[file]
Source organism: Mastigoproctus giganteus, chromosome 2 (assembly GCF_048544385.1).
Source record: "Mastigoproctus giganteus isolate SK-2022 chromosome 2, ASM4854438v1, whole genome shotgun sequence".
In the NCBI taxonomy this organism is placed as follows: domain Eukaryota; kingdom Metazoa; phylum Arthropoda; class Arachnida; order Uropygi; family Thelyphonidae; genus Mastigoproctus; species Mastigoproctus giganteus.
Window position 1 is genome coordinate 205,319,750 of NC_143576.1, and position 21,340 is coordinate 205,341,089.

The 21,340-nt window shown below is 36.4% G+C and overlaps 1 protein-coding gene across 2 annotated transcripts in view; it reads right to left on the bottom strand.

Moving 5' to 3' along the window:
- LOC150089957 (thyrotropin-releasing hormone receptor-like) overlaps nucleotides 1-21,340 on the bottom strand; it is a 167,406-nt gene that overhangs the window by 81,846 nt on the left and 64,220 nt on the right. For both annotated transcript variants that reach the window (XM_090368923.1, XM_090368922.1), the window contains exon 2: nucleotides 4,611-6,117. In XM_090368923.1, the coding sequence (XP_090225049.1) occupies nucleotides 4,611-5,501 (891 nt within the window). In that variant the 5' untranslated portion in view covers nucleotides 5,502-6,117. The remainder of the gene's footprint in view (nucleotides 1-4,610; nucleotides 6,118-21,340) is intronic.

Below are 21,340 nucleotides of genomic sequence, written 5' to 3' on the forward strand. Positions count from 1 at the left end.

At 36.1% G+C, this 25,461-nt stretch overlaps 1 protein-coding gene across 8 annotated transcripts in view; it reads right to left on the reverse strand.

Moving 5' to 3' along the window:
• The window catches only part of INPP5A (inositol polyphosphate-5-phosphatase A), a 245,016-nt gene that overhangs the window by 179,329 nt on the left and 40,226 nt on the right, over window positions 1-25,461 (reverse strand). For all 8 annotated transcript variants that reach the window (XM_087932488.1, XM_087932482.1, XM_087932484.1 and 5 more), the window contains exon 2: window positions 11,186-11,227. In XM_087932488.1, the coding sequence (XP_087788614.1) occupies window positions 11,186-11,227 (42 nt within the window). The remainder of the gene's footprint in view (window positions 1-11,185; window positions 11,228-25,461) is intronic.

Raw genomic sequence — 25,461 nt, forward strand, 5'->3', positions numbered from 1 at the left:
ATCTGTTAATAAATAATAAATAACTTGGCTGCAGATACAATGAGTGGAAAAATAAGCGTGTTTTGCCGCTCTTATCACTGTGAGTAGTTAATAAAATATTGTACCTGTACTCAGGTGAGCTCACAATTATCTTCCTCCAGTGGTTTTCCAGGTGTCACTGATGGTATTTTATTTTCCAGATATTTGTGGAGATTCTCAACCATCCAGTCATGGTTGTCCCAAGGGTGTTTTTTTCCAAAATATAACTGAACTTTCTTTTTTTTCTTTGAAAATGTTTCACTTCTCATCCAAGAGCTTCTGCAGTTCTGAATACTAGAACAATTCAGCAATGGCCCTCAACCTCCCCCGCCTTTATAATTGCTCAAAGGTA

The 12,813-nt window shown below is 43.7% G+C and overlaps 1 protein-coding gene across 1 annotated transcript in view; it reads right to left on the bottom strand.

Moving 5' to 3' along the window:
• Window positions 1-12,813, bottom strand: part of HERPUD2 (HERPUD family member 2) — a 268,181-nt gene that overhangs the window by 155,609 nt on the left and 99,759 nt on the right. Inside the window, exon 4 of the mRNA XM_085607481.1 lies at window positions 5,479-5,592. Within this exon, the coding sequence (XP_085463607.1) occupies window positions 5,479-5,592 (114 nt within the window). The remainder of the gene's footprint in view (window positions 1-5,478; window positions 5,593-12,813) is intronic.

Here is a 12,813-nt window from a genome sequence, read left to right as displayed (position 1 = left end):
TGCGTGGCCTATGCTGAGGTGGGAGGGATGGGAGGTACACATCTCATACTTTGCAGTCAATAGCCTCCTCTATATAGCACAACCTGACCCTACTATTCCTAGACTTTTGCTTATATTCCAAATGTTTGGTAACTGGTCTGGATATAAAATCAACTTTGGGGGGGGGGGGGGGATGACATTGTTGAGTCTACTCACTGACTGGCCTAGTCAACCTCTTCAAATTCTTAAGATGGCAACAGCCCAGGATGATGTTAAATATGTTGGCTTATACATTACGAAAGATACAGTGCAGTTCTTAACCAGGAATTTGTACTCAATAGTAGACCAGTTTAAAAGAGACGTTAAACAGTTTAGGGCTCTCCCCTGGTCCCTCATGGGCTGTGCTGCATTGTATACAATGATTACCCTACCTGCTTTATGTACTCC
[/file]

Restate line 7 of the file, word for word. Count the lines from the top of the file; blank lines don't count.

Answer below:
- LOC150089957 (thyrotropin-releasing hormone receptor-like) overlaps nucleotides 1-21,340 on the bottom strand; it is a 167,406-nt gene that overhangs the window by 81,846 nt on the left and 64,220 nt on the right. For both annotated transcript variants that reach the window (XM_090368923.1, XM_090368922.1), the window contains exon 2: nucleotides 4,611-6,117. In XM_090368923.1, the coding sequence (XP_090225049.1) occupies nucleotides 4,611-5,501 (891 nt within the window). In that variant the 5' untranslated portion in view covers nucleotides 5,502-6,117. The remainder of the gene's footprint in view (nucleotides 1-4,610; nucleotides 6,118-21,340) is intronic.